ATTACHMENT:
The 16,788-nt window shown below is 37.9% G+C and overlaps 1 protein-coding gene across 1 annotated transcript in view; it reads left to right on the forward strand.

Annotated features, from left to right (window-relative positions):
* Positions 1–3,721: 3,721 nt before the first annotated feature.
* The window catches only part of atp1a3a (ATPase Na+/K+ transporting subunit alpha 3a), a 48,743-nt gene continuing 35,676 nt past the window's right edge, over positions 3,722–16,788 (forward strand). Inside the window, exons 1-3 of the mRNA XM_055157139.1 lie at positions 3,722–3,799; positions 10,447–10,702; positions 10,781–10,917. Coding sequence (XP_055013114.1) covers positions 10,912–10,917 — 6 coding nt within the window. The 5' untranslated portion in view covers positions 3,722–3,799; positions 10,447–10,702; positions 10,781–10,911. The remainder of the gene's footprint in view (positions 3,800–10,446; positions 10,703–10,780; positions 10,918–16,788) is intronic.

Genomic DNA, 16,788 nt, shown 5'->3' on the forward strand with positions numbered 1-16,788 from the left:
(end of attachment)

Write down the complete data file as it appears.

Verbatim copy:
The 16,788-nt window shown below is 37.9% G+C and overlaps 1 protein-coding gene across 1 annotated transcript in view; it reads left to right on the forward strand.

Annotated features, from left to right (window-relative positions):
* Positions 1–3,721: 3,721 nt before the first annotated feature.
* The window catches only part of atp1a3a (ATPase Na+/K+ transporting subunit alpha 3a), a 48,743-nt gene continuing 35,676 nt past the window's right edge, over positions 3,722–16,788 (forward strand). Inside the window, exons 1-3 of the mRNA XM_055157139.1 lie at positions 3,722–3,799; positions 10,447–10,702; positions 10,781–10,917. Coding sequence (XP_055013114.1) covers positions 10,912–10,917 — 6 coding nt within the window. The 5' untranslated portion in view covers positions 3,722–3,799; positions 10,447–10,702; positions 10,781–10,911. The remainder of the gene's footprint in view (positions 3,800–10,446; positions 10,703–10,780; positions 10,918–16,788) is intronic.

Genomic DNA, 16,788 nt, shown 5'->3' on the forward strand with positions numbered 1-16,788 from the left: